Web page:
Psych: Memory

  1. Episodic memory
    information stored about specific events
  2. Procedural memory
    knowing how to do something or learning connections between stimuli and responses.
  3. Semantic Memory
    Factual information stored; knowledge about the world.
  4. short term memory
    • type of memory that keeps information retrievable for up to 30 seconds.
    • It will be lost if it is not repeated or rehearsed.
    • It is though to be about 7 bits in length (we remember 7 things)
  5. long term memory
    • Information that has been stored in the brain that has moved from STM.
    • It has unlimited capacity
    • The information is stored permanently.
  6. Explicit Memory
    The conscious, intentional recollection of past experiences or information.
  7. Implicit Memory
    remembering something without being aware of it. Automatic or unconscious form of memory.
  8. Maintenance Rehearsal
    repeatedly verbalizing or thinking about a piece of information. Increases the time short term memory can hol info by 10 sec.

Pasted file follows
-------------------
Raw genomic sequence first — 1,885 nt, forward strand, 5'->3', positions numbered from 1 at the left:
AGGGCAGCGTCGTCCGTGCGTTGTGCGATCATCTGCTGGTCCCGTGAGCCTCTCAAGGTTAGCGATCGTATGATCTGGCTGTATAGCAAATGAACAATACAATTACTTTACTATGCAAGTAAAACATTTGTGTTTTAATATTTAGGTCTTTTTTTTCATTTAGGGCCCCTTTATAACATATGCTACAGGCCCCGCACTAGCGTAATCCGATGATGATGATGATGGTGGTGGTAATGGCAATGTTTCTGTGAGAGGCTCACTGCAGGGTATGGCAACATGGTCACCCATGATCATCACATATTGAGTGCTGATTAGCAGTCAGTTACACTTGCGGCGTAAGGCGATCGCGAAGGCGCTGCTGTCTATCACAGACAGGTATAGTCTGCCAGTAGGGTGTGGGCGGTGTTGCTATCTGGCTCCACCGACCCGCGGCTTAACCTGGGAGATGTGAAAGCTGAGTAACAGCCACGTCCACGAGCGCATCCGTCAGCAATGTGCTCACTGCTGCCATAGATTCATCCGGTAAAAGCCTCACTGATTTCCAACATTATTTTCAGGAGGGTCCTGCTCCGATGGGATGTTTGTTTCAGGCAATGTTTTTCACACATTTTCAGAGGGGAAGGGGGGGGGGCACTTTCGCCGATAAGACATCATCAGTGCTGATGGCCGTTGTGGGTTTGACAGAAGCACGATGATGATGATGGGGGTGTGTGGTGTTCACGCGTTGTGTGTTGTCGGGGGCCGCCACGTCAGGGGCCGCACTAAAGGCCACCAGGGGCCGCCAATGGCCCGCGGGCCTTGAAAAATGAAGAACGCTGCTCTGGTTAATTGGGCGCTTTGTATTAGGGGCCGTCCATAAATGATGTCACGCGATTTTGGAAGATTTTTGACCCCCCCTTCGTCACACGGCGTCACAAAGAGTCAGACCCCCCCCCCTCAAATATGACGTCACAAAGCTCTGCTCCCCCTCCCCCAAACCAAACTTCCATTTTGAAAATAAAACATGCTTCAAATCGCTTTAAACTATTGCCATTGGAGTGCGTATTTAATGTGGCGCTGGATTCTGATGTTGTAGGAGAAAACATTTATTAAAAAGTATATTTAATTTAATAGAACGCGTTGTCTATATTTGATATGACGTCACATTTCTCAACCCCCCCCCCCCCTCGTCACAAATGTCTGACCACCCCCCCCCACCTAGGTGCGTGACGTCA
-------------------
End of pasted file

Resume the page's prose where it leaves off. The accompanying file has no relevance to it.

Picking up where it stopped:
9. Atkinson-Shiffrin Model
    categorizes memory according to length: sensory, short term and long term
  10. Elaborative rehearsal
    involves thinking about the meaning of the term to be remembered
  11. Level of processing model
    proposed by Craik and Lockhart (1972) which rejected the idea of the dual store model of memory. This popular model postulated that characteristics of a memory are determined by it's "location"
  12. iconicmemory = visual sensory memory
    Sensory memory related to sight; lasts less than one second.
  13. echoicmemory = auditory sensory memory
    Sensory memory related to hearing; lasts less than four seconds.
  14. haptic memory
    Memories for texture, how something feels.
  15. flash bulb memory
    • Vivid, long-lasting memories of when you first heard surprising and emotionally
    • arousing news.
  16. Miller's Magic Number
    George A. Miller argues that humans can hold 7 +/- 2 chunks of information is short term memory
Card Set
Psych: Memory